This is a largely metaphysical question, which is best answered by St. Thomas Aquinas in his Summa Theologica (see Part I, Article 10, on eternity).
Not only did God not have a beginning, He will have no end, because God is eternal. We all have difficulty understanding this, because the nature of God is far beyond anything we can relate to: He is beyond space and time. The very nature of God is to exist. God has other attributes as well, many of which can be deduced by reasoning: God is eternal, immutable, omniscient and omnipotent.
Just for fun, try to wrap your mind around this explanation of eternity by the Angelic Doctor. (Warning! Pay very close attention.):
“I answer that, As we attain to the knowledge of simple things by way of compound things, so must we reach to the knowledge of eternity by means of time, which is nothing but the numbering of movement (that is, change by ‘before’ and ‘after.’ For since succession occurs in every movement, and one part comes after another, the fact that we reckon before and after in movement, makes us apprehend time, which is nothing else but the measure of before and after in movement. Now in a thing bereft of movement, which is always the same, there is no before or after. As therefore the idea of time consists in the numbering of before and after in movement; so likewise in the apprehension of the uniformity of what is outside of movement, consists the idea of eternity.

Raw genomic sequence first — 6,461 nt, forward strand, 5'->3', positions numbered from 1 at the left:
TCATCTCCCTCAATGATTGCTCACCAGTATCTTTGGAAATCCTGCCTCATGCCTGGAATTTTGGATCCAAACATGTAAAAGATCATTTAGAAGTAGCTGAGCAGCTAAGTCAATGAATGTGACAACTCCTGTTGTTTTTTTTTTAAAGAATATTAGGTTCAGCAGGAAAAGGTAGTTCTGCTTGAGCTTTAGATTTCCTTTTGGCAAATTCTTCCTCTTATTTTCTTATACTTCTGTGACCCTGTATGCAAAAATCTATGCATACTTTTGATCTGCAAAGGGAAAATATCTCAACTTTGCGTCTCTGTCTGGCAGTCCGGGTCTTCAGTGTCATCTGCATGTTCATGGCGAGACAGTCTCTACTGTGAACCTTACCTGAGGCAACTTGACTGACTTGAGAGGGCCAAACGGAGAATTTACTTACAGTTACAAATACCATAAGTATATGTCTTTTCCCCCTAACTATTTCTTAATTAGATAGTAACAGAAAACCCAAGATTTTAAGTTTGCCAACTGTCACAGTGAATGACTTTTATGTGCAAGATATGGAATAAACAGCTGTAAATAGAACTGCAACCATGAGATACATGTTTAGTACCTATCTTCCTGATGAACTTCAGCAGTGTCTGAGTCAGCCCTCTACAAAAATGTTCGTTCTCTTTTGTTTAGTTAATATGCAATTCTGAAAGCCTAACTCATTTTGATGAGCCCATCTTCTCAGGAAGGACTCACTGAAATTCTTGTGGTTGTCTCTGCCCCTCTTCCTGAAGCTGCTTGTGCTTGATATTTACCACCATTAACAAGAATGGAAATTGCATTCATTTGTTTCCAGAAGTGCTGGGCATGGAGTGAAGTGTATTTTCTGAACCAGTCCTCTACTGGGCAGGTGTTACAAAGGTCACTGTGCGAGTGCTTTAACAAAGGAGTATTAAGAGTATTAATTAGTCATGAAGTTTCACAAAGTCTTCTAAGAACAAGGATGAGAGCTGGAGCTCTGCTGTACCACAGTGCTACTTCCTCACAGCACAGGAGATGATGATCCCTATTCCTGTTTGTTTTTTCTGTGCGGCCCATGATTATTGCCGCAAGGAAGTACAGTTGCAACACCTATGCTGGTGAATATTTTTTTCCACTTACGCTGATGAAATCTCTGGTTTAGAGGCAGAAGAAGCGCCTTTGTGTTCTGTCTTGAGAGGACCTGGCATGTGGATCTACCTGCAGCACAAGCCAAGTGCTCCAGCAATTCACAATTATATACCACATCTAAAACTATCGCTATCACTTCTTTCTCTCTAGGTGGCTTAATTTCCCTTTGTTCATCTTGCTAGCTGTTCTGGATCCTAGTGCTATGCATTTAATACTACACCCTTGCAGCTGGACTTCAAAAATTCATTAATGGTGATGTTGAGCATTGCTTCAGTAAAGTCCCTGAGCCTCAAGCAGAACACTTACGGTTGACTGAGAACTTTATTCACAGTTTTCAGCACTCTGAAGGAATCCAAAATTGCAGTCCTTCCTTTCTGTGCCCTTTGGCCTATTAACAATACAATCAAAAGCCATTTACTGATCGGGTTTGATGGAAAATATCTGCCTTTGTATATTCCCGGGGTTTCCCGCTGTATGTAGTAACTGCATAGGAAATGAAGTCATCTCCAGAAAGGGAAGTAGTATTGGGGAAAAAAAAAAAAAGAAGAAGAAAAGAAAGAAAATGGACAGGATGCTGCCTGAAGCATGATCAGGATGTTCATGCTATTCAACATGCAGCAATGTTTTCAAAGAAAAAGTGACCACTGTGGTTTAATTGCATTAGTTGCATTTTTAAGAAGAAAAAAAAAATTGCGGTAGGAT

“Further, those things are said to be measured by time which have a beginning and an end in time, because in everything which is moved (that is changeable) there is a beginning, and there is an end. But as whatever is wholly immutable can have no succession, so it has no beginning, and no end.
“Thus eternity is known from two sources: first, because what is eternal is interminable — that is, has no beginning nor end (that is, no term either way); secondly, because eternity has no succession, being simultaneously whole.”